Exosomes: A breakthrough in skin regeneration

Many in the scientific and medical community consider these small vesicles the future of regenerative medicine

María Hergueta

Our skin is designed to heal itself; that much is true. Still, just as sometimes a nice, strong cup of coffee helps give you a boost, the largest organ in the human body also benefits from some extra help from time to time. This is where exosomes come into play. These small vesicles, which are released by the cells in the process of exocytosis, contain a variety of bioactive molecules, such as proteins, lipids and nucleic acids. “They play an important role in intercellular communication, where they act as messengers that transmit information between cells, and have been found to be involved in a wide range of biological processes such as embryonic development, immune response and cancer progression,” explains Dr Beatriz Beltrán.

Even though exosomes were discovered 15 years ago, until recently they were considered mere byproducts of cellular activity. And, although it is true that in 2018 they proved to be effective to treat atopic dermatitis, it was not until 2020 that other studies showed that they could also repair and regenerate the skin after ablative laser treatments, as well as being equally effective in immunomodulatory therapies. It is now that they have aroused the interest of the scientific and medical community, which sees them as the future of regenerative medicine.

Exoso-Metic Face Serum, de Dr. Barbara Sturm
Exoso-Metic Face Serum, by Dr. Barbara Sturm. Its formula with exosomes and synthesized growth factors, vitamin E and bergamot oil hydrates and provides elasticity.

“Being potent dermal regenerators, exosomes balance and regenerate the skin to the fullest, improving its quality and luminosity, while addressing issues such as redness, dullness, photoaging, thin skin, enlarged pores, sensitivity, roughness or dryness,” lists Dr Mar Mira, who also points out that “It has been proven that they exponentially increase the percentage of fibroblasts, collagen and elastin, all of which are more than essential for maintaining healthy, well-cared-for, rejuvenated skin.” These active ingredients are introduced into the skin by microneedling, fractional radiofrequency, fractional microplasma, mesotherapy or photobiodynamic therapy, the latter being the only one that does not use needles or harm the epidermis.

Exoball Ampoule
Exoball Ampoule, by ID Placosmetics. A facial ampoule containing exosomes, collagen, peptides and hyaluronic acid, designed to revitalize and rejuvenate the skin.

Then there are the autologous exosomes, which are those obtained from our own cells. “The procedure begins with a blood draw – this avoids the risk of allergic reactions, as it is not a foreign product to the body – to obtain PRP [platelet-rich plasma] using the centrifugation technique. Then a device known as Meta Cell Technology is used; this obtains autologous plasma, rich in exosomes and growth factors, which will later be injected into the patient through a process of photothermal regulation with the help of red and blue light,” explains Beltrán.

The added advantage of these messengers is that they are a suitable treatment for any type of skin, as they offer different benefits: “Anti-inflammatory, to treat dermatitis, inflammatory acne, follicles and atopic dermatitis; antioxidant, improving wrinkles and preventing aging; regenerating, improving the skin barrier and generating new blood vessels, and whitening effect,” explains Dr María Rosa García Maroto. The result is a revitalized skin on the face, neck and cleavage, thanks to a reduction of spots, wrinkles and acne scars. In addition, “they are an alternative for those who are reluctant to use needles, since it is possible to open channels in the skin through other procedures, without punctures, to ensure penetration,” highlights Mira.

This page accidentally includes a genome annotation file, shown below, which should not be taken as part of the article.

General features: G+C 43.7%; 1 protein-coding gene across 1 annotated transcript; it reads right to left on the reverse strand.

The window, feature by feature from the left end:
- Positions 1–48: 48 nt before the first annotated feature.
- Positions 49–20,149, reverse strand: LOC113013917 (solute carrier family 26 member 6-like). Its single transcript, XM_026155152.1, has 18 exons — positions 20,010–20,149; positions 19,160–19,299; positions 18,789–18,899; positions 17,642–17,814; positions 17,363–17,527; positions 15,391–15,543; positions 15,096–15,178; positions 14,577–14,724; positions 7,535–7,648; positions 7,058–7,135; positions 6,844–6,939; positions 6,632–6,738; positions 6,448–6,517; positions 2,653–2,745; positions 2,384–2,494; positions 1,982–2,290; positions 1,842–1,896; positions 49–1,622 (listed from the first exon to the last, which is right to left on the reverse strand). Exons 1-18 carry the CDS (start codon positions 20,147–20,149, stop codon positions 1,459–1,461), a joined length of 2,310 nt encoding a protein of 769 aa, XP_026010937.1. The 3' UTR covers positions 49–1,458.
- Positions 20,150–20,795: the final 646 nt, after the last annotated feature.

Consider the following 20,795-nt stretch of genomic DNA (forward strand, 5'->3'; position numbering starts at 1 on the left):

Exo-Collagen 90 Pro Perfect Serum, by Nine Tails. The exosomes, collagen and 12 vitamins in its formula provide hydration and firmness to the skin while rejuvenating it.

It must be taken into account that exosomes are not only capable of regenerating facial tissues; they can also be used to treat a person’s intimate area as well as the cells of the hair follicles of the scalp. And while it is true that they cannot promote the appearance of new hair, “they do activate the keratinocytes, fibroblasts, the synthesis of collagen and elastin, but, above all, they increase the regenerative capacity of the hair bulb, which is the set of cells where hair is generated. The result is stronger, healthier hair,” says trichologist Javier Pérez Diez. The vulvovaginal area can also benefit from exosomes. Obstetrician-gynecologyst Zuramis Estrada uses them to help patients with genital disorders such as urogenital atrophy, chronic dermatopathies such as vulvar atopic dermatitis, lichen scleroatrophicus or lichen planus simplex; scars from old episiotomies, perineorrhaphies or other surgeries or trauma, and hyperpigmentation, as an adjuvant in genital lightening treatments.

Until now, this treatment was exclusively used for aesthetic medicine, but “in Korea they managed to isolate exosomes from plants, obtaining spectacular results on the skin through specialized cosmetics,” explains Karla Pires, pharmacist and head of the quality department in the Korean cosmetics distributor Tradegate to Europe, who adds: “These small vesicles have been shown to have beneficial effects, such as cellular regeneration, reduction of inflammation and oxidative stress, and improvement of hydration and elasticity. By including them in the daily beauty routine, the delivery of active ingredients to the skin is ensured, helping to improve both the effectiveness of the beauty product and the appearance and health of the dermis.” It is predicted that this new agent will soon be entering our homes, especially in serums.

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